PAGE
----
Saturday, 21 December 2013

River Pinn Ickenham

River Pinn
The Pinn flows southwards

Post to the north Breakspear Road
Post to the south Swakeleys

Bushey Road
Breakspear Junior and Infant School. In 1937 infants in the village hall and the juniors at Long Lane were transferred to the new Breakspear Primary Junior and Infant School.

Celandine Walk
A walking route along the River Pinn. This section through a series of river meadows in public ownership.  This results from a planning agreement with Stedman and Cross in 1924 (latterly Stedman alone) with Uxbridge Urban District Council. Land along the river was to be conveyed to the Council five years after the agreement, to be kept as public open space. In return only dwelling houses were to be built, except for designated areas with an average density of six to the acre.
Pynchester Moat is a Scheduled Ancient Monument east of Copthall Road West and was a moat surrounding a manor house. It is thought that the building was called Pynchester and owned by the Hastings family in the 16th.
Greenway
The first private housing built in Ickenham was built here as part of the Drummond Estate,
Canal feeder passes under it in a tunnel
High Road
St.Giles
. The parish church dates from the 14th. The walls are of flint, rubble and brick, and part covered in concrete The porch was probably built around 1500 with walls were laid on rafts of brushwood to take the weight of the roof.  The bell turret was added in the 15th and is covered with wooden shingles.  There is a chime of three bells; the tenor was cast by Thomas Bullisden of London in 1510 and has the inscription “Sancte Necolae ora pro nobis". Another bell is 17th, cast by Philip Wightman of London, with the inscription "M.I.P. M.X. X.W. I.P H." with impressions of coins. The treble bell has an inscription "Robertus Mott. Me fecit 1589". There was from 1962 a small organ by Manders and a few pipes from the old 18th organ were incorporated. In 1983 an Allen computer organ was installed and there is also a chamber organ. St. John's Chapel was added as a mortuary 1640-50 and the niches were occupied by coffins which were later buried and the interred. The mortuary chamber was used as a vestry until 1958 and is now a chapel. There are some 14th windows, and with some 16th graffiti, and some medieval murals. A Jacobean font is thought to have come from Swakeleys House, where it had been used as a tea caddy or a work table. Two modern stained glass windows commemorate local families killed in accidents. There is also a plaque to the man who installed woodwork here. There is a memorial book with the names of parishioners killed in the Second World War with a memorial alongside. Another wall table commemorates those killed in the Great War. And there is also a window for the services of the Middlesex Regiment, and of the service of the Home Guard during the Second World War.  There is an important 17th monument of a shrouded baby and other major monuments and brasses.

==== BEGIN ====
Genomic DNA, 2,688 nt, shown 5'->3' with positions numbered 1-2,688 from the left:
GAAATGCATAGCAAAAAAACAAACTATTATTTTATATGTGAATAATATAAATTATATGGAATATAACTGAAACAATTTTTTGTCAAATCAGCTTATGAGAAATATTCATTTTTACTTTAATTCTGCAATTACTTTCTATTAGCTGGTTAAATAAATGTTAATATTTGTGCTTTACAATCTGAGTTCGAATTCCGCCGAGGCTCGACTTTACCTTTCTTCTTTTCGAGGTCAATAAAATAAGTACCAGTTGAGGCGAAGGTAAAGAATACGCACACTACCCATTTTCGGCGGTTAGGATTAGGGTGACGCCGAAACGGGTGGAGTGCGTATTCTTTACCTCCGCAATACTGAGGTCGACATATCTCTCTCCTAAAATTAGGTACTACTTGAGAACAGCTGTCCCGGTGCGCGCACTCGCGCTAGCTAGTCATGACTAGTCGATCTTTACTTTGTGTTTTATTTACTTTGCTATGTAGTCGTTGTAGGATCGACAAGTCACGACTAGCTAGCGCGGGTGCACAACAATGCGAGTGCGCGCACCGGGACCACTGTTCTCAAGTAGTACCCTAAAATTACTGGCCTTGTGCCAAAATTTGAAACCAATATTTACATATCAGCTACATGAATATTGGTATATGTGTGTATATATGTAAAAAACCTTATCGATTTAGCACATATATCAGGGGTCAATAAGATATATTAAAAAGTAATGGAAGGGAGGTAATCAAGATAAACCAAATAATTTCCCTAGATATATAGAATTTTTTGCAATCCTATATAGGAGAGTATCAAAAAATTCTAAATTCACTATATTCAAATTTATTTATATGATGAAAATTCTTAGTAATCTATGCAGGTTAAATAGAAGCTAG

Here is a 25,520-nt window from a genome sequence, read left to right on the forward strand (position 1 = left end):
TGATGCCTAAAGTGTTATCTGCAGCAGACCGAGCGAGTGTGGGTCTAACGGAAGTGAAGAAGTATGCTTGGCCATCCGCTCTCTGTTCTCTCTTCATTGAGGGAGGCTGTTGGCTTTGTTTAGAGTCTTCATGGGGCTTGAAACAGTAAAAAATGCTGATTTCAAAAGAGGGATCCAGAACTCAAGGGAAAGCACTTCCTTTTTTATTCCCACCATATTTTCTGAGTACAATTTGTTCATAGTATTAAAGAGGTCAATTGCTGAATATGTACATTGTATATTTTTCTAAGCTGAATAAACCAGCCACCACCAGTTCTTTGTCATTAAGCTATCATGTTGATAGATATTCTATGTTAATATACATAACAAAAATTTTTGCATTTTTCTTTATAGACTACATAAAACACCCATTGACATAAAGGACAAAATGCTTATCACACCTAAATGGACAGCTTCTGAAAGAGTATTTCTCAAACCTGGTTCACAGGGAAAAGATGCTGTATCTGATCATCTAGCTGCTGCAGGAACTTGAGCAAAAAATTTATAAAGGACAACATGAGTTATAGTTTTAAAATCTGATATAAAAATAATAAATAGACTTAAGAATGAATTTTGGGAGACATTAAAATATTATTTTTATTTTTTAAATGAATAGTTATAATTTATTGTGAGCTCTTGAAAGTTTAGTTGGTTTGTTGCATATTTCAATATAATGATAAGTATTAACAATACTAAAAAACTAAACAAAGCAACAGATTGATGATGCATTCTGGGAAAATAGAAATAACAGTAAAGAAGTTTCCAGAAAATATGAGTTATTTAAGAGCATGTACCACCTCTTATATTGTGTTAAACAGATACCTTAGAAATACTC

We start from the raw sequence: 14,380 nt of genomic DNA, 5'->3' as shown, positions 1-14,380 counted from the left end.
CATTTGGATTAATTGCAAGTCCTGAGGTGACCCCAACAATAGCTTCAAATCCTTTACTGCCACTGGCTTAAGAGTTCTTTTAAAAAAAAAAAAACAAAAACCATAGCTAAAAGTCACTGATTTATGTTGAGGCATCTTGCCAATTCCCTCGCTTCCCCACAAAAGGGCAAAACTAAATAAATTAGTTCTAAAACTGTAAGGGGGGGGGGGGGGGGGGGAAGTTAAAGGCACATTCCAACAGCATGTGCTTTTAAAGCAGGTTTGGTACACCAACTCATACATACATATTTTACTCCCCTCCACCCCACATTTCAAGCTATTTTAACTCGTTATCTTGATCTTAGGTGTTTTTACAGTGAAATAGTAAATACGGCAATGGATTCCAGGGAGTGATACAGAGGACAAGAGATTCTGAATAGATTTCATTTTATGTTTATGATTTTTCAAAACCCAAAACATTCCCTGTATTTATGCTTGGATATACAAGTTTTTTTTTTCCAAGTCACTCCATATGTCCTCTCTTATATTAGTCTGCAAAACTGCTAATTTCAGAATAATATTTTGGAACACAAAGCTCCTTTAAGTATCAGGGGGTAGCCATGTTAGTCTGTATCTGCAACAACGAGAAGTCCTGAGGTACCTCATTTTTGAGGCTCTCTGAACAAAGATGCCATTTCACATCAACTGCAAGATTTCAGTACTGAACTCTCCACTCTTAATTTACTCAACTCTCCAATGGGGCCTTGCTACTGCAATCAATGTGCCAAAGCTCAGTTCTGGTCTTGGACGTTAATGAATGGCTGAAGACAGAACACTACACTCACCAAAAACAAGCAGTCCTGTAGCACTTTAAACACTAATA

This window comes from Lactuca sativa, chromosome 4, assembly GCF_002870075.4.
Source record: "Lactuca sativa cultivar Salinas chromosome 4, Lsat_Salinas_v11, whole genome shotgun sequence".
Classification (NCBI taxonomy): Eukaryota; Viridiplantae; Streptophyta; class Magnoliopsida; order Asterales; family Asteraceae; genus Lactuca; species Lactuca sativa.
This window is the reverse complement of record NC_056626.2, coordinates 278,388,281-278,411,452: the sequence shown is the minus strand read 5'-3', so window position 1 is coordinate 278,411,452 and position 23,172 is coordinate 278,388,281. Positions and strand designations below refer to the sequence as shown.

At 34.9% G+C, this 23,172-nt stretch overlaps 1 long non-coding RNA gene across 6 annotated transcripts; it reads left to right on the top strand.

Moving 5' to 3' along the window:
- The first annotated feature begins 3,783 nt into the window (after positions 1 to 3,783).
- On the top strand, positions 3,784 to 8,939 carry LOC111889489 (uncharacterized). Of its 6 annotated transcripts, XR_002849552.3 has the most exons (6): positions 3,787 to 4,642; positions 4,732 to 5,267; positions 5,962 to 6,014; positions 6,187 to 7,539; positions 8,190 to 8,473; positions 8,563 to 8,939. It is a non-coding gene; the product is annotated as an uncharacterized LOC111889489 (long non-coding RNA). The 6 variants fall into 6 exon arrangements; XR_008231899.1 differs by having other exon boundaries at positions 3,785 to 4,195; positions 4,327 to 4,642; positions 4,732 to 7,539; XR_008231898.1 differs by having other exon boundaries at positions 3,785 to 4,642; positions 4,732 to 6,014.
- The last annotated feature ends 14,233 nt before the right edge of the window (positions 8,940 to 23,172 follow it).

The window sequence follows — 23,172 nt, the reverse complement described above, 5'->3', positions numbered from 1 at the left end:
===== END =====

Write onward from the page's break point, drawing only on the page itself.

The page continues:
Churchyard. The churchyard has some good 18th table-tombs and a flagstaff erected for King George V's Silver Jubilee with a stone base with carvings of trees
St Giles Church Hall
Village green
, with a pond and fronted by a small strip of pretty garden. Adjacent to the pump is a tulip tree and rose beds commemorating the Silver Jubilee of the Ickenham Women's Institute 1924-74.
Pond. The village pond was dug at the same time as the well for the pump was sunk and used to tip waste from the construction
Ickenham pump. Installed in 1866 as part of the Charlotte Gill bequest. It is a cast iron pump with Gothic tracery under an octagonal hood of patterned tiles with a weather vane.